Background to the OHS Risk Management Self-Audit
The University’s OHS risk management system was established in 2002 as a practical mechanism to assist managers and staff at all levels to systematically manage OHS risks in their work areas.
The aim is to promote the health, safety and welfare of staff, students and visitors, and to enable compliance with NSW OHS legislation.
During the period 1 July to 30 September 2010 all academic and administrative units are required to undertake a self-audit using an audit tool provided by OHS & Injury Management.
The 2008 ohsrm audit tool will be used as the basis for the 2010 ohsrm audit. Three (3) months have been allowed for completion of the audit. This will allow planning of the audit around other competing priorities.
The audit is targeted at school/department level ie. separate audits are not required for the different disciplines within a School. Discreet administrative units will also need to be self-audited eg. Faculty and College offices. Where these audit boundaries are not obvious, Heads or their delegates may contact the OHS and Injury Management team for assistance and clarification.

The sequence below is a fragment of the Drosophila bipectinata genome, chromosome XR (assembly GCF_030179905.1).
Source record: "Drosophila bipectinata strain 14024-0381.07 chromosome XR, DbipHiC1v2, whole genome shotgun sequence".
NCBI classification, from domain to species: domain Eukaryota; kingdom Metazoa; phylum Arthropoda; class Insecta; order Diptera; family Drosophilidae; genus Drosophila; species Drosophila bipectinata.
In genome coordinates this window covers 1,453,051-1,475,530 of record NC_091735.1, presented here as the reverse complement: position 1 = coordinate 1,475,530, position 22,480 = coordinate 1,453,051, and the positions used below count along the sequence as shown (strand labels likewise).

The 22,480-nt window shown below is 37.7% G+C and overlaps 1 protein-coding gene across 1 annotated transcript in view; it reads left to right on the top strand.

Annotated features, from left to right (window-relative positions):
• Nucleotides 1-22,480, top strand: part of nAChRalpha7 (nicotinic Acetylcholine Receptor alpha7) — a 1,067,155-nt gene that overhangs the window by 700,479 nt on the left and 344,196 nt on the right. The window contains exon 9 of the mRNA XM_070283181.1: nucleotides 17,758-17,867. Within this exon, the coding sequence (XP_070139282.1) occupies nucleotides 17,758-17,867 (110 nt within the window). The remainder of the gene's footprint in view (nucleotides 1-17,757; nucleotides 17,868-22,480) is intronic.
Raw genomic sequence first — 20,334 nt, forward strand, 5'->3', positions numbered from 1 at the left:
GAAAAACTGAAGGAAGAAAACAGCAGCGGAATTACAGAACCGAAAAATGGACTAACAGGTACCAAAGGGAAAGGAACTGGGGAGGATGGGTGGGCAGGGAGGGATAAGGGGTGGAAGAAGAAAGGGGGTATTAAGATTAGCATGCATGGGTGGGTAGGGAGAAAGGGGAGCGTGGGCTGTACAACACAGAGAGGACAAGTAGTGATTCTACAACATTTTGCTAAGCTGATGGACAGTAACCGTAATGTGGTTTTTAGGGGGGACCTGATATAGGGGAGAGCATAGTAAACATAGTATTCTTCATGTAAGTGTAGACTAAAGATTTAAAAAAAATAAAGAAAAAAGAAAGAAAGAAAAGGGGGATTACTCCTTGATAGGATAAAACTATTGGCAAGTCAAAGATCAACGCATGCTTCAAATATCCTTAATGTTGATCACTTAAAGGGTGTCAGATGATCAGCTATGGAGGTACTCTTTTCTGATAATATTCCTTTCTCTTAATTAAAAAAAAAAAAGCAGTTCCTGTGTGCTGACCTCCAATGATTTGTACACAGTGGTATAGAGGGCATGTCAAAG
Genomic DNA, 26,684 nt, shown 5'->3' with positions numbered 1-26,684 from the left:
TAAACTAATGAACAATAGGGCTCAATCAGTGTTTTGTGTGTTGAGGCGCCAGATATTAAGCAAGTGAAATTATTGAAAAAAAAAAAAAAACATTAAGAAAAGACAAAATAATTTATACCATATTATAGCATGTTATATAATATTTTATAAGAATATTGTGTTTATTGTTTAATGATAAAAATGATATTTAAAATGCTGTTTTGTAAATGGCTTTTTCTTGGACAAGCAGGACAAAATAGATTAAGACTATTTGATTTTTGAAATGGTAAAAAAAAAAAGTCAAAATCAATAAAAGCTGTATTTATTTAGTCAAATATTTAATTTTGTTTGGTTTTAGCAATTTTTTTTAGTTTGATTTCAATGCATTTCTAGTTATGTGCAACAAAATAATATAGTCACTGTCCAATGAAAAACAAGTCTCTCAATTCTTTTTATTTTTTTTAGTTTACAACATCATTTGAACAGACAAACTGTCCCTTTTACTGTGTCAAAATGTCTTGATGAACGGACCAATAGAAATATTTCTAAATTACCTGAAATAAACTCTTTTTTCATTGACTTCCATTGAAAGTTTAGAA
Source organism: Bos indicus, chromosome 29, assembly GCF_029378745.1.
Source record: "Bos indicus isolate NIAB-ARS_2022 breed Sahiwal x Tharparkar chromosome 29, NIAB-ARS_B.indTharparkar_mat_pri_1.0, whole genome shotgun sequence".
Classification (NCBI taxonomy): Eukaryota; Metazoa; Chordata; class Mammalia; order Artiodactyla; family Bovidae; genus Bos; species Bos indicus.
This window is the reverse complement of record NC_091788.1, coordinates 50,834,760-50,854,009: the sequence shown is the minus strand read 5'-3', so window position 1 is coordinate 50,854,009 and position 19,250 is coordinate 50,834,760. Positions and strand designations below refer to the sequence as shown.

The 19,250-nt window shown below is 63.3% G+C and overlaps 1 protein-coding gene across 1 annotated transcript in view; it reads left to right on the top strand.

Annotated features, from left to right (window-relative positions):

Heads of Departments and Schools and other Unit Managers are responsible for arranging the audit of their Department etc. This includes nomination of an “In-house OHS Auditor” ie. an appropriate staff member to conduct the ohsrm audit on behalf of the Unit. These In-house Auditors are provided with simple audit tools and training in how to conduct the OHS audit.
In order to maintain impartiality and avoid conflicts of interest, the senior managers of comparable units may arrange to audit each others' units ie. swap auditors. This swapping arrangement is not compulsory.
Unit Heads are expected to provide strong support for their In-house Auditor. The audit itself is expected to take a day to conduct, or possibly longer for larger and more complex Units. It will include interviews with some members of staff and review of relevant evidence. The In-house Auditor requires the cooperation of some staff, including the Unit Head, to complete the audit.
The self-audit results are lodged by the In-house auditor into a central database. At the end of the audit period each Unit Head will be provided with a report showing the audit results for their management area. This will highlight the Unit’s strengths and weaknesses in managing OHS risks and give recommendations for improvement where warranted.